Parents fork out £22bn helping kids learn to drive

Parents footing the bill for driving lessons

Parents footing the bill for driving lessons

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UK parents are collectively spending £22 billion to help get their children on the road and three quarters of mums and dads in the South East admit paying for their child’s driving lessons.

A new survey of parents found that they are struggling to keep up with the rising costs involved in helping their children learn to drive and get motoring independently.

On average the process of taking to the open road for the first time now costs £7,000 - factoring in the cost of lessons, a car and insurance - and parents across the country are footing much of this bill.

Almost three quarters of parents in the South East (73.5 per cent) said they had paid for their child’s driving lessons. With them costing £24 on average and the Driver Standards Agency recommending 47 hours of tuition, that adds up to a potential £1,128 just to get them ready to sit their test.

On top of that, more than three quarters of South East parents (80 per cent) also help their children buy their first car, with a third (33 per cent) stumping up at least part of the deposit for a car. And more than half (52.3 per cent) of those surveyed revealed that they continued to pay out for regular maintenance, insurance, cleaning and even buying accessories.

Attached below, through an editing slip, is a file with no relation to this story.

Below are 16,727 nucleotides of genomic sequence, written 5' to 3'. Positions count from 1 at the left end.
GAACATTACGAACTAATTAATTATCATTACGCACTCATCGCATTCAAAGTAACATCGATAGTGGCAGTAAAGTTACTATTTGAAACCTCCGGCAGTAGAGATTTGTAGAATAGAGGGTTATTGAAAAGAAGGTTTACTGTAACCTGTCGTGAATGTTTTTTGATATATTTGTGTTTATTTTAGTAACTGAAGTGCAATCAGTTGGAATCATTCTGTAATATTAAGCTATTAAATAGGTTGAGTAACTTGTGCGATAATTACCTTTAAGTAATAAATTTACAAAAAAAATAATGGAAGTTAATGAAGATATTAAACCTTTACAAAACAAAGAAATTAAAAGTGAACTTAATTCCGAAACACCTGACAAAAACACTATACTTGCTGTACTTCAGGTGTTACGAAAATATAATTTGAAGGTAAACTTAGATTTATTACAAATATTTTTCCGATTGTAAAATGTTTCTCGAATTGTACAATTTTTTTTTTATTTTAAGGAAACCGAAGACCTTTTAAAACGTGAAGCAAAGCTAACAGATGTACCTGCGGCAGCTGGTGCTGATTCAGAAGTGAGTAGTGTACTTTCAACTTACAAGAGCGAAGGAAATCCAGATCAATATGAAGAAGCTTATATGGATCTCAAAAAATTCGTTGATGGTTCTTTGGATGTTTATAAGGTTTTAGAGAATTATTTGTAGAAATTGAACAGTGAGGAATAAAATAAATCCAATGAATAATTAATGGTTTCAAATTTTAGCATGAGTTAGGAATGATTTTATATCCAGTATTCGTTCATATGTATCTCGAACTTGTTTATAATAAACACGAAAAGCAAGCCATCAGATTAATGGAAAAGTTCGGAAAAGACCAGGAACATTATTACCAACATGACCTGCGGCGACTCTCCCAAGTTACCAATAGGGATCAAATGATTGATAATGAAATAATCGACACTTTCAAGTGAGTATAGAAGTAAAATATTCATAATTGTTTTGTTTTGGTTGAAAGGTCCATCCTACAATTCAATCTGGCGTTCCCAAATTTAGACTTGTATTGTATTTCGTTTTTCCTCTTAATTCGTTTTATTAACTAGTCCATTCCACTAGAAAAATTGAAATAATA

Once their offspring have passed their test and secured some wheels, the biggest cost facing the Bank of Mum and Dad is getting the kids insured. The latest figures reveal that the cost of insurance alone for young drivers has risen by 13 per cent in the last year and for a 17-year-old now stands at £2,013 a year.

In a bid to bring these costs down many families are turning to technology. More than half of parents in the South East (53.6 per cent) have installed an insurance company ‘black box’ or dashboard camera. One in five (20 per cent) have also agreed to a high excess to reduce costs, while 42 per cent have put their names on their child’s insurance policy to lower payments.

Neil Addley, managing director of NFDA Trusted Dealers, said: “The survey findings show that each year the costs associated with learning to drive rises, putting a strain not only on learners, but also on the Bank of Mum and Dad. Increasing prices means there is often a temptation to scrimp on some things, such as the quality of the car, but this can lead to high running costs, leaving you out of pocket in the long term.

“With more and more parents stepping in to help get their children motoring, we have developed a dedicated section on our site which is filled with tips and advice from buying your first car, to the best cars for students.”